Support for low power modes of LTE-M and NB-IoT

Both LTE-M and NB-IoT technology have two ways to save even more power when supported by a mobile network. These are Power Saving Mode (PSM) and extended Discontinuous Reception (eDRX). Both allow the device to be in an extended hibernation mode to save battery, while the network holds some device state to lower the power required for the device to re-activate on the network.

Many of the early NB-IoT and LTE-M networks did not support these lower power options when first deployed. MNOs have prioritized broad use cases and national coverage leaving these two options to focus on at a later stage.

In 2019, some networks began to support PSM and eDRX openly. Network operators also support NIDD mode on the access side, while still doing IP-based bearers on the core side when doing roaming. It optimizes power consumption on the radio access side.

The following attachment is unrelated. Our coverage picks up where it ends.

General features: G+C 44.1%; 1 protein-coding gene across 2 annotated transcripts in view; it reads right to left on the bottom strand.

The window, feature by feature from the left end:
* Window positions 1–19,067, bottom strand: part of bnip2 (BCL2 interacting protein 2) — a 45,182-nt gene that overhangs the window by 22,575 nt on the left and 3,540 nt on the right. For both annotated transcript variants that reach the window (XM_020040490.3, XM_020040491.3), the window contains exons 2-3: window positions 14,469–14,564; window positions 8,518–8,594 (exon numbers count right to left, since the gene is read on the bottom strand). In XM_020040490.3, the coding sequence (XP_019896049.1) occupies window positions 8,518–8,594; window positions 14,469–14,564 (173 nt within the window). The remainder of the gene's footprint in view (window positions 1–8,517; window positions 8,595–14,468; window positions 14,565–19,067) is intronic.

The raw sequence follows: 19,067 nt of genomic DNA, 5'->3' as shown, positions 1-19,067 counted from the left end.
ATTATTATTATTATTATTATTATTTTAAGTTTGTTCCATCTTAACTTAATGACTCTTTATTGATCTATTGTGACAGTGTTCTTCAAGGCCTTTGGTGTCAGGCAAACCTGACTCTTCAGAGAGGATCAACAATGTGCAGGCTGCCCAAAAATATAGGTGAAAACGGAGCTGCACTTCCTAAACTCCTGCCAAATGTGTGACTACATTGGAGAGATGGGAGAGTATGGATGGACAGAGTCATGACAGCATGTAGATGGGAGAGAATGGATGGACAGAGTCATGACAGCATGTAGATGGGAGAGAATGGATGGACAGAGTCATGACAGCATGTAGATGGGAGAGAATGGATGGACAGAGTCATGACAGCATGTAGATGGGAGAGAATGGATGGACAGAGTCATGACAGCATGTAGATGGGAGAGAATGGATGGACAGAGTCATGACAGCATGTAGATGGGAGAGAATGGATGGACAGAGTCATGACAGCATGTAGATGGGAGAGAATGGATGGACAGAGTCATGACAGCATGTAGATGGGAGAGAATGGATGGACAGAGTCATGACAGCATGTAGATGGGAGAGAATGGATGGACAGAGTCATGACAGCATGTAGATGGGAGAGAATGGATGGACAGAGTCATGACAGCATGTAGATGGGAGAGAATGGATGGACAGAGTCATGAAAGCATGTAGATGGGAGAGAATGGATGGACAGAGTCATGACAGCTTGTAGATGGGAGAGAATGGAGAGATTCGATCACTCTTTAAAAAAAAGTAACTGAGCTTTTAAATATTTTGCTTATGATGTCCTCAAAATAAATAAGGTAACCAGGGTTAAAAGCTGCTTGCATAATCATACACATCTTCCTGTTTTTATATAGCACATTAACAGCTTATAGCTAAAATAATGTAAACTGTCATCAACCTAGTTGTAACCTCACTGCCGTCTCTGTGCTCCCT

iBASIS activity-tests these networks and looks to publish this information on its coverage listing found here.

Validating and operationalizing

Once MNOs have rolled out technology like LTE-M or NB-IoT in their domestic market, iBASIS further tests these networks, using our eSIM technology. We test a few devices from different vendors and several MNO profiles to verify a high-quality experience for our customers.

iBASIS uses devices where the modems support NB-IoT and/or LTE-M bands when connecting to the access network. Usually, we accomplish this by forcing the bands on the modem, which ensures the connectivity.

An NB-IoT connection can also be verified by looking at the RAT (Radio Access Type) in GTP signaling, where LTE-M can use the same RAT as LTE. Once the device registers to the network, we execute AT commands to check which band the device has registered to and whether the radio access network support PSM or eDRX mode or not.